We’d like to take the opportunity to introduce you to one of our Honorable mention winners for our “Toronto Affordable Housing Challenge” competition – Margot De Man, Sarah Ives, Mark Grimsrud and Ron Noble from Canada!

Honorable mention from Canada

Design + Build + Grow (DBG) is an innovative design collective consisting of students from the Department of Architectural Science at Ryerson University. DBG was founded in Toronto in 2013 by Margot de Man, Mark Grimsrud, Sarah Ives, Ron Noble and Ziju Xian. We have since been collaborating internationally between Toronto, Montreal, Vancouver, The Netherlands and China.

Brief information about the projects that you/your company have been involved with. For instance, what scale have you focused on/preferred, any significant projects where the company/ individuals have been involved?

DBG specializes in urban agriculture and reclaimed materials. Our first project, Garnish was a food cart for The Stop’s Night Market 2014.. This project reused and adapted plastic water bottles as modular self watering planters which were fastened to the frame of the cart, as a way of promoting the practice of cultivating, processing and distributing food in an urban setting. Garnish was awarded Best in Show by Designlines Magazine and a Sustainable Design Award. Our second project, Loop, was a hydroponic garden that used a peristaltic pump attached to a bicycle wheel to recycle nutrient rich water for plants to grow without the traditional use of soil. It was exhibited at the Gladstone Hotel as part of Grow Op 2016. DBG has participated in numerous international design competitions and small scale design builds such as our most recent Patio TO design for Union Restaurant in Toronto.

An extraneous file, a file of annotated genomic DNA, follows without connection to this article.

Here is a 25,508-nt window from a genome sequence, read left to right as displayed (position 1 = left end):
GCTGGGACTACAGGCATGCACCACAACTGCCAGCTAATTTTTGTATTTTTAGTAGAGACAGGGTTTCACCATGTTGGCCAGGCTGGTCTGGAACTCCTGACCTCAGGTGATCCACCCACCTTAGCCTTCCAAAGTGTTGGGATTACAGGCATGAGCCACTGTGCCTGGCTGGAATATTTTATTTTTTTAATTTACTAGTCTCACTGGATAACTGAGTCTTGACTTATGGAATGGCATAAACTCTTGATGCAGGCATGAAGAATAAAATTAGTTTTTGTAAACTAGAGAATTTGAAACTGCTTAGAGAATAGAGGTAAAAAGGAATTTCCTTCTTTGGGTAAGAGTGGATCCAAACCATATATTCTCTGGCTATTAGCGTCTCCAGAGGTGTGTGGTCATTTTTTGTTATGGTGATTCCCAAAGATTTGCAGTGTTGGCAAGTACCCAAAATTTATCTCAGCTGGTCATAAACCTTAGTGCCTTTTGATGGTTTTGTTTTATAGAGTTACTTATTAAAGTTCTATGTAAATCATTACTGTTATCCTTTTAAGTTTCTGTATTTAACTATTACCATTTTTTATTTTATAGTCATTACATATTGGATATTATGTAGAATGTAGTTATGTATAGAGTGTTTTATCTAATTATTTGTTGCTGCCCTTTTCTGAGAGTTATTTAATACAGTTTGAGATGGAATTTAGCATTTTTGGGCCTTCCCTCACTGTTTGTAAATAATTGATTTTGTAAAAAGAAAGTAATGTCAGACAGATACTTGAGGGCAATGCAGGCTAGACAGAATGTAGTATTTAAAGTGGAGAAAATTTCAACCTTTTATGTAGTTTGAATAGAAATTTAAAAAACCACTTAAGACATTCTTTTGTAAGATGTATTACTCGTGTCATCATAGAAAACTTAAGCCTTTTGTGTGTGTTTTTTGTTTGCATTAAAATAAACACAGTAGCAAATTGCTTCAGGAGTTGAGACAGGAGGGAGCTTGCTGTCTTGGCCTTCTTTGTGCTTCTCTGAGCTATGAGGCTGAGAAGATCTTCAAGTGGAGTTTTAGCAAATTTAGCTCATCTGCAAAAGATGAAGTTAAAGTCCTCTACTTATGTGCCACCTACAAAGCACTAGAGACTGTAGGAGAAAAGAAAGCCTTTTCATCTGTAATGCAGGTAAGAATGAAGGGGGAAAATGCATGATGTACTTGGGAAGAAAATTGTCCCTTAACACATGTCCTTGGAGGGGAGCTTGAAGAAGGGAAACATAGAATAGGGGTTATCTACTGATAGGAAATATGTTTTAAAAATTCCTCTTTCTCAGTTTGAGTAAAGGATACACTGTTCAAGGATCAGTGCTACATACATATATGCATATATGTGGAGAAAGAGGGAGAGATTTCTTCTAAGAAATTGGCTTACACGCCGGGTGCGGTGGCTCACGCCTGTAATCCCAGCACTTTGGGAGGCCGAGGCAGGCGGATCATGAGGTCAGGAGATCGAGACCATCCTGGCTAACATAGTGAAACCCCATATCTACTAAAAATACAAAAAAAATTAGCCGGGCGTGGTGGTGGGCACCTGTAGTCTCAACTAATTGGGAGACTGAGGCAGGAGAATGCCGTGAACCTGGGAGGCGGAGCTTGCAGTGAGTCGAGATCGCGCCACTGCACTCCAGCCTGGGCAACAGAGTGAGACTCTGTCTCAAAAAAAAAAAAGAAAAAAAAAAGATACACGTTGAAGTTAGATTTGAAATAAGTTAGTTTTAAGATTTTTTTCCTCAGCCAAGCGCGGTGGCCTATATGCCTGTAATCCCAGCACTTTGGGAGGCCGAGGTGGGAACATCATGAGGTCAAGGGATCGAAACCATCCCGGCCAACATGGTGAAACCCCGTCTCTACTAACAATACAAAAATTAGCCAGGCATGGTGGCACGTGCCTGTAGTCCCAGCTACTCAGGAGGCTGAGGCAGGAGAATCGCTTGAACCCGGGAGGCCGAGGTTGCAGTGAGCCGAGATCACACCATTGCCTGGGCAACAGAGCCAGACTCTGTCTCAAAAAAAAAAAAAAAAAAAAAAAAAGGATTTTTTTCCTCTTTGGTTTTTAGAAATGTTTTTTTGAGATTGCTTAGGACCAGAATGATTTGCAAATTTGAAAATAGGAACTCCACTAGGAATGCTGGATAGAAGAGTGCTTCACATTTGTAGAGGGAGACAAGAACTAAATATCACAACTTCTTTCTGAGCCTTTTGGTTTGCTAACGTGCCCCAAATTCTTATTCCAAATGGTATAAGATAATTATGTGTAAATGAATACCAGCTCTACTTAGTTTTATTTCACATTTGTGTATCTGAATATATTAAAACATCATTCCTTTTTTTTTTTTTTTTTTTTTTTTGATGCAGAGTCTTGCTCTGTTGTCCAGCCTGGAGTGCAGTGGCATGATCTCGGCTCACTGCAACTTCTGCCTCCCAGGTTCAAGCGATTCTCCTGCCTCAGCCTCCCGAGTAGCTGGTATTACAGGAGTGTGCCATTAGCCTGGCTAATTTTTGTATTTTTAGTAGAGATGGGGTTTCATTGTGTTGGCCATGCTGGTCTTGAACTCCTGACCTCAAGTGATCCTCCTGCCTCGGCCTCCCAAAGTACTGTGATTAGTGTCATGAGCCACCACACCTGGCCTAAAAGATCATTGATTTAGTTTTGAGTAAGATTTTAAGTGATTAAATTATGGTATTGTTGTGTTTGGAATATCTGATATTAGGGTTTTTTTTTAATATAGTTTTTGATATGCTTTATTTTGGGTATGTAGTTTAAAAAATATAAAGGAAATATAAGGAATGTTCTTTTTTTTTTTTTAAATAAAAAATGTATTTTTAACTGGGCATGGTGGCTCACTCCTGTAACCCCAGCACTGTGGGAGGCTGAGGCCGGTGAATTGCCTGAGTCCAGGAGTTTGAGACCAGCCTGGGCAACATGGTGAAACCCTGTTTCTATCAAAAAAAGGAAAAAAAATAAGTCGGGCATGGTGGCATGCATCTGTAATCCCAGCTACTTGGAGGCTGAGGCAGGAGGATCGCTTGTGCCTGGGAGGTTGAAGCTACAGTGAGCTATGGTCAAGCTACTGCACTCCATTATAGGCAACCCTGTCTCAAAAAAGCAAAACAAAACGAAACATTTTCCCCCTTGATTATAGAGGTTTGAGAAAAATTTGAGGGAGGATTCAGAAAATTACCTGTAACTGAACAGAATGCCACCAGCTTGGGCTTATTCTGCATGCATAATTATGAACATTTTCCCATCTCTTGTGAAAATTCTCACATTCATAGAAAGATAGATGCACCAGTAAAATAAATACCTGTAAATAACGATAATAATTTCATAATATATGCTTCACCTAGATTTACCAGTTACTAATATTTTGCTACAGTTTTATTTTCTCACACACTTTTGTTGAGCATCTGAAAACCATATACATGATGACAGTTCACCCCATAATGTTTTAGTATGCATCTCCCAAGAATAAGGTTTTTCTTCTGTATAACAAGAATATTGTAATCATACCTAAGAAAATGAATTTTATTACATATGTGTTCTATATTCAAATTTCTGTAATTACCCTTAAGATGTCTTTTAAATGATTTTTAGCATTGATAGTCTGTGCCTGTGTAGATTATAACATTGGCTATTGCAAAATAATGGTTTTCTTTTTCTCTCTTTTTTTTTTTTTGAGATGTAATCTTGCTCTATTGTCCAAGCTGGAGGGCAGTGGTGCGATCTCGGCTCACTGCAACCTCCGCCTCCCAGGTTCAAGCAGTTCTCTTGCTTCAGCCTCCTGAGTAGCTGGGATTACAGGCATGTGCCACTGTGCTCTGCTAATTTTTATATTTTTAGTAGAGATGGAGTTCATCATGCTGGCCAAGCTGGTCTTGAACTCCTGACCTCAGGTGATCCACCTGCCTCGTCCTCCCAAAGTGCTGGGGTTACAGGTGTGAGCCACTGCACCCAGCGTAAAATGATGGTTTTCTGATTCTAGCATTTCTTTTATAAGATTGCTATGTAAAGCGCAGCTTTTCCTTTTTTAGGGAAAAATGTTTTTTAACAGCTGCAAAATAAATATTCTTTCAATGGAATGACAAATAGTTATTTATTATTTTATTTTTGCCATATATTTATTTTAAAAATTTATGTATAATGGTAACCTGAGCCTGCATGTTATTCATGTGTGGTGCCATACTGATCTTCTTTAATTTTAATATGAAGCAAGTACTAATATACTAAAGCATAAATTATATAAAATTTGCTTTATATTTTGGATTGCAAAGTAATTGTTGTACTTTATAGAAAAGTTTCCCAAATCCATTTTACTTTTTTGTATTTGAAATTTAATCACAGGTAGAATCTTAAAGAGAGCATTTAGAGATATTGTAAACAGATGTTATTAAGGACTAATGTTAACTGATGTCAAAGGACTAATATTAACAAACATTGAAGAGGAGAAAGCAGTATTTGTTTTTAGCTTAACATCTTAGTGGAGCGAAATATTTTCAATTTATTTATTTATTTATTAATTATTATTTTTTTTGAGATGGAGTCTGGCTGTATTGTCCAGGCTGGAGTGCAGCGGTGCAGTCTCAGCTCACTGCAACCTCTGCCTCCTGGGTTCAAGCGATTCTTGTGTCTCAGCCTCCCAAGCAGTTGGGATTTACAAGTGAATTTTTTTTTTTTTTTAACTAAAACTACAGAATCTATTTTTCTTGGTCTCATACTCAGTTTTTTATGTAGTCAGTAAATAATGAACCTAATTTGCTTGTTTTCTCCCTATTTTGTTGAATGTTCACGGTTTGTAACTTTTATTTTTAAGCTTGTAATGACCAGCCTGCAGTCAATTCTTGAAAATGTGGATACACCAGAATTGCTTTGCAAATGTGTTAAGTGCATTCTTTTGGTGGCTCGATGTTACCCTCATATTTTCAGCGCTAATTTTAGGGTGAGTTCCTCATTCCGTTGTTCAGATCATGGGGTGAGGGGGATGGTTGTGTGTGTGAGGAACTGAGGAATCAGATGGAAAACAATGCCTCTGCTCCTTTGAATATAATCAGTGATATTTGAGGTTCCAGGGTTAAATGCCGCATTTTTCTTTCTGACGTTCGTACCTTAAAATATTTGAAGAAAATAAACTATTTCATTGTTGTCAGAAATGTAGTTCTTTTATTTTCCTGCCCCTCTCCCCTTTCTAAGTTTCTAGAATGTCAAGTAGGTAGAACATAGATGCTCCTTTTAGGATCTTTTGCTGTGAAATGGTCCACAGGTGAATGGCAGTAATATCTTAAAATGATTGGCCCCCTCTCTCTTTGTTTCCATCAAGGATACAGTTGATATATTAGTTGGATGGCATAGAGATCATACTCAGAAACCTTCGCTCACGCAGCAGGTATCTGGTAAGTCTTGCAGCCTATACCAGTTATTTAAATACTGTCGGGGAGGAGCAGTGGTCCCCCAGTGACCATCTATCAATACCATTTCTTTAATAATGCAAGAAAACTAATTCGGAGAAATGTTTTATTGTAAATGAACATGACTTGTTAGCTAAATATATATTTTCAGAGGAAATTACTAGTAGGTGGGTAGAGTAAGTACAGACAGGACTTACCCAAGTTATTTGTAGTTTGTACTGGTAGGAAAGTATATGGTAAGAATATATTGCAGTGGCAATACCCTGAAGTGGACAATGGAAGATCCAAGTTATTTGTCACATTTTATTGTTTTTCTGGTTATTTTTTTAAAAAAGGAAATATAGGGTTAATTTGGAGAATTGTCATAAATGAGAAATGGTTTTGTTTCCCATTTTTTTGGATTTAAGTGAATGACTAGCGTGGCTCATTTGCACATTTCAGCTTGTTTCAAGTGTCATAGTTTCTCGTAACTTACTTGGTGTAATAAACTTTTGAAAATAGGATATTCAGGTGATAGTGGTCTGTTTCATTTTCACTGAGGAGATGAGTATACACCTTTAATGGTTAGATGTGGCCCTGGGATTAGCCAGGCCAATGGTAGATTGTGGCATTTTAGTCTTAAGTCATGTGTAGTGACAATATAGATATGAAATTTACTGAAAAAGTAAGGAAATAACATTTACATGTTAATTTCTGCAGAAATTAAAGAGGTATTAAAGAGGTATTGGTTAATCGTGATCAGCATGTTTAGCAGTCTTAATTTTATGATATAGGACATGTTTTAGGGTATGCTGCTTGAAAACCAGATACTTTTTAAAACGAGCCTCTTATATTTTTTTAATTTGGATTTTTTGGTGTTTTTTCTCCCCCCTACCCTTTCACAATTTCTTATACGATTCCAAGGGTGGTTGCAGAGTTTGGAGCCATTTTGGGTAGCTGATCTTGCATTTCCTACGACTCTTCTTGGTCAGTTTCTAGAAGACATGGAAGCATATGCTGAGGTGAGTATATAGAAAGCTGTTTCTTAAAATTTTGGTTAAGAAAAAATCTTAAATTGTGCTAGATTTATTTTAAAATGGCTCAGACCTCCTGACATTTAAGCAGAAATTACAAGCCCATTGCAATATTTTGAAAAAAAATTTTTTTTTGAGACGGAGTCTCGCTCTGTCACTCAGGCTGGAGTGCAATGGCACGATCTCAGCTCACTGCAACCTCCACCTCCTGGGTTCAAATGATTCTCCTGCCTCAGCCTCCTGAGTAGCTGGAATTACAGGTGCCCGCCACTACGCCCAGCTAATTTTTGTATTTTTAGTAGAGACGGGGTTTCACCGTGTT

What does architecture mean to you and what is the role of an architect in your society?

Our intention as architectural designers is to challenge the meaning of building for today's sensitive urban environments. With a focus on affordability, sustainability, and food security we hope to cultivate positive change for our local communities.

Why do you participate in architecture competitions?

We participate in competitions as a way of exploring ideas that are interesting to us. And to expand our knowledge by exploring  new perspectives that inform  our future built environments.

What advice would you give to individuals who struggle to decide whether it would be beneficial for them to participate in architecture competitions?

If the topic is inspiring to you then it can't hurt to participate. You will enjoy the process and even expand your knowledge in a wide range of research and design topics.

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